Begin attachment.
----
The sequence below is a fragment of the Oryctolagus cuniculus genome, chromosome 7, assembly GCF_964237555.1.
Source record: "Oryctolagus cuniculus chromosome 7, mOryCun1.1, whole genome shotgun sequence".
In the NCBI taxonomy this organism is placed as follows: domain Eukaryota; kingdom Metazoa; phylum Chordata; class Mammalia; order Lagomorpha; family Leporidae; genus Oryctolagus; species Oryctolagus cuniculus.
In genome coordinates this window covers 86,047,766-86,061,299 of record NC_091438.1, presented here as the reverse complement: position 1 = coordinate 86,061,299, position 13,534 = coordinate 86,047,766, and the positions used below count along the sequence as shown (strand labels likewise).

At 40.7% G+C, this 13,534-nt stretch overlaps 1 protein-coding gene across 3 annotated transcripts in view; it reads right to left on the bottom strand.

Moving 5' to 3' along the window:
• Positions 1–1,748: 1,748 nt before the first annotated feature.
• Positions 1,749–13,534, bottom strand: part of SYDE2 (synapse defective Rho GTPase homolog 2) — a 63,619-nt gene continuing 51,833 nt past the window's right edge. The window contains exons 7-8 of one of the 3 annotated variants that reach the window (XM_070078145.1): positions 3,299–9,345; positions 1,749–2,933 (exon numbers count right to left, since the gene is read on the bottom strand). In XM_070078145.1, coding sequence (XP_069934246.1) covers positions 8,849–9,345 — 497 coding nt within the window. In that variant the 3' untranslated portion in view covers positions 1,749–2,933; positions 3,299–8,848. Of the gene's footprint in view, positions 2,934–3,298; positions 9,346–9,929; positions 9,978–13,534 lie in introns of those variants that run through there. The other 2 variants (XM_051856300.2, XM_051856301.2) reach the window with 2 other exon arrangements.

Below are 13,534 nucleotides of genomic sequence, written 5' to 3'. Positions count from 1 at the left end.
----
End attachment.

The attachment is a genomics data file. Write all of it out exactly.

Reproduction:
The sequence below is a fragment of the Oryctolagus cuniculus genome, chromosome 7, assembly GCF_964237555.1.
Source record: "Oryctolagus cuniculus chromosome 7, mOryCun1.1, whole genome shotgun sequence".
In the NCBI taxonomy this organism is placed as follows: domain Eukaryota; kingdom Metazoa; phylum Chordata; class Mammalia; order Lagomorpha; family Leporidae; genus Oryctolagus; species Oryctolagus cuniculus.
In genome coordinates this window covers 86,047,766-86,061,299 of record NC_091438.1, presented here as the reverse complement: position 1 = coordinate 86,061,299, position 13,534 = coordinate 86,047,766, and the positions used below count along the sequence as shown (strand labels likewise).

At 40.7% G+C, this 13,534-nt stretch overlaps 1 protein-coding gene across 3 annotated transcripts in view; it reads right to left on the bottom strand.

Moving 5' to 3' along the window:
• Positions 1–1,748: 1,748 nt before the first annotated feature.
• Positions 1,749–13,534, bottom strand: part of SYDE2 (synapse defective Rho GTPase homolog 2) — a 63,619-nt gene continuing 51,833 nt past the window's right edge. The window contains exons 7-8 of one of the 3 annotated variants that reach the window (XM_070078145.1): positions 3,299–9,345; positions 1,749–2,933 (exon numbers count right to left, since the gene is read on the bottom strand). In XM_070078145.1, coding sequence (XP_069934246.1) covers positions 8,849–9,345 — 497 coding nt within the window. In that variant the 3' untranslated portion in view covers positions 1,749–2,933; positions 3,299–8,848. Of the gene's footprint in view, positions 2,934–3,298; positions 9,346–9,929; positions 9,978–13,534 lie in introns of those variants that run through there. The other 2 variants (XM_051856300.2, XM_051856301.2) reach the window with 2 other exon arrangements.

Below are 13,534 nucleotides of genomic sequence, written 5' to 3'. Positions count from 1 at the left end.